There is a heaven and we are in it! How else can one react to such a beautiful day to greet the start of the County cricket season, an occasion usually celebrated in dressing-rooms with rain, snow, or bad light guaranteeing no game but Whist. The multitude of hens seemed subdued, perhaps puzzled by the strange light in the sky. But not everyone was in good humour, as the children headed down the lane for school we could hear high-pitched voices raised in one of those ‘it’s all your fault’ arguments. Who does that remind you of, someone asked. Who? The politicians of course, was the answer.
I’m not sure who said it but it’s a fair bet that they watched last night’s Question Time on the Beeb. The main argument there centered around the NHS reforms and the lay members of the panel made interesting points. But the various ministers were, er, pathetic. A smart young blade in a posh suit called Hunt explained the Lansley plan away by claiming that Labour would have done the same. “Oh no we wouldn’t” yelled the Labour lady, whose name has slipped my memory. I found myself wishing the audience had joined in, in true pantomime fashion, with oh yes you would. It could have gone on for hours. The truth is that Blair’s government made attempts to bring in his private sector heroes and only fierce public resistance stopped it. But it is beside the point. Is everything that the coalition does based on the belief that they are no worse than the previoius lot? We had hoped they would be better!
This morning we have yet another example of the yoo-hah politics that have taken over. Cameron has had to intervene in the dispute between the treasury and Ministry of Defence. In truth he had no option since Osborne’s department seemed hell-bent on taking away every last penny of the defence budget whilst leaving the armed forces to fight two wars. Security experts Paul Cornish and Andrew Dorman have warned in the latest issue of ‘International Affairs’, the publication of the Chatham House thinktank, that the defence review is fast becoming “the fastest policy failure in modern British history”. Meantime, the senior Harrier commander in the Falklands conflict, Nigel MacCartan-Ward, has warned that the decision to scrap our only aircraft carrier will cost almost one billion pounds over the expected six months of engagement. What he thinks of the fact that HMS Cumberland, the Nimrod spy plane, and the RAF’s Sentinel reconnaissance aircraft (now in constant action) were on their way to the scrapyard when the Libyan situation exploded, is not recorded. But we can guess!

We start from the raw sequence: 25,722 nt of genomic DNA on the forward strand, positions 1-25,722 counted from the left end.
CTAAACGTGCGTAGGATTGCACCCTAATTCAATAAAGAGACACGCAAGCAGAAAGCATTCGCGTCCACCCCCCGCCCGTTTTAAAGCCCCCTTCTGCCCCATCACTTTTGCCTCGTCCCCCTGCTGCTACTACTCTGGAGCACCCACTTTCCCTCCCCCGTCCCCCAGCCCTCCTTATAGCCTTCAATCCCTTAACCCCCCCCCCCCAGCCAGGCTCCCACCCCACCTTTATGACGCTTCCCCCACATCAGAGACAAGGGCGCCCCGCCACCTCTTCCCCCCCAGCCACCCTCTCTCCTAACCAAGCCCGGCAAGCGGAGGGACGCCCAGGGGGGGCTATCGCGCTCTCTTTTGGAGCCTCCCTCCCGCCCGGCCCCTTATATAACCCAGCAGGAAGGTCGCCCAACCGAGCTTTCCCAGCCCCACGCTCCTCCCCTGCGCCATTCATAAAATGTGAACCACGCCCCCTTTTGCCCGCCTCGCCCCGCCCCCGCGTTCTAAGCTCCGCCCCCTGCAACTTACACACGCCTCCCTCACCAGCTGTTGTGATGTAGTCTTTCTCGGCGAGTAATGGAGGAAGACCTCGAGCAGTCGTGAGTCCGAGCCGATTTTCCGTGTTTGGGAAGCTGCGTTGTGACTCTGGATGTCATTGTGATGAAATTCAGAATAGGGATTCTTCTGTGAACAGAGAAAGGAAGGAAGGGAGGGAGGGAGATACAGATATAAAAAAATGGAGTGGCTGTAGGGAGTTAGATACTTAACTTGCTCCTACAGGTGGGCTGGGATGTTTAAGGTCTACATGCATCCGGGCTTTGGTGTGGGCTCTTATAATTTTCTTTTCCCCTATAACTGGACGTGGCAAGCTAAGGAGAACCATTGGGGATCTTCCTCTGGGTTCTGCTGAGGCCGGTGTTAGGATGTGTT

And how does Liam Fox and his cronies explain this mighty mess? They blame Labour, who of course blame them. The truth is that Labour messed up by adding £600 million to defence coffers for the sale of Typhoon jets to Oman without waiting to ascertain that the sale would go though. And over the past decade the M.O.D has practiced costly and disastrous procurement on a grand scale. But here, as with the NHS, the fact that Labour messed up is not the issue. The coalition studied the situation for many months and then took decisions that have left us unable to defend our own airspace let alone that of Gaddafi or any other madman that Cameron decides to attack.
To an extent the relationship between Tory and Labour has aways been a bit like this, a constant tit-for-tat battle between incompetent combatants. The sad fact is that it is getting worse and the amount of lies now being fed to a public weary of the lot of them could qualify for the guinness Book of Records. At the last election the big hope was that Nick Clegg and his Lib Dem MPs would bang heads together and introduce intelligent, grown-up debate.
But that idea died on day one when he made the mistake of appearing in the rose garden with his mate ‘Dave’. Now he is desperately trying to distance himself from ‘Dave’ and all his works, but no one is listening for when it comes to saying one thing and doing another he has set new levels.
Perhaps we should organise a swap. Let the squabbling schoolkids run the country and let the politicians go back to the playground. We wouldn’t notice the difference!
THOUGHTS FOR TODAY; HYGIENE; “My grandmother took a bath every year, whether she needed it or not”…..Brendan Behan “Armpits lead lives of quiet perspiration”,,,,,Patrick Murray “Why do they bother saying raw sewage?; Do some people cook the stuff?….George Carlin “A gentleman is someone who gets out of the bath to go to the toilet”…Freddie Trueman “Miss Debary, Susan and Sally made their appearance, and I was as civil to them as their bad breath would allow me”…….Jane Austen “Lady Badbreath, fresh as stilton…”…..Cyril Connelly “On the day there was a full chamber pot under the breakfast table I decided to leave”…George Orwell “I remember when pants were pants. You wore them for twenty years and then cut them down for pan scrubs”…..Victoria Wood
ANSWERS TO YESTERDAY’S QUIZ; 1. The Aswan Dam 2. Cholera
TODAY’S QUESTIONS; 1. Which prime minister married Gladys Mary Baldwin? 2. Which prime minister was born in Grantham, Lincolnshire?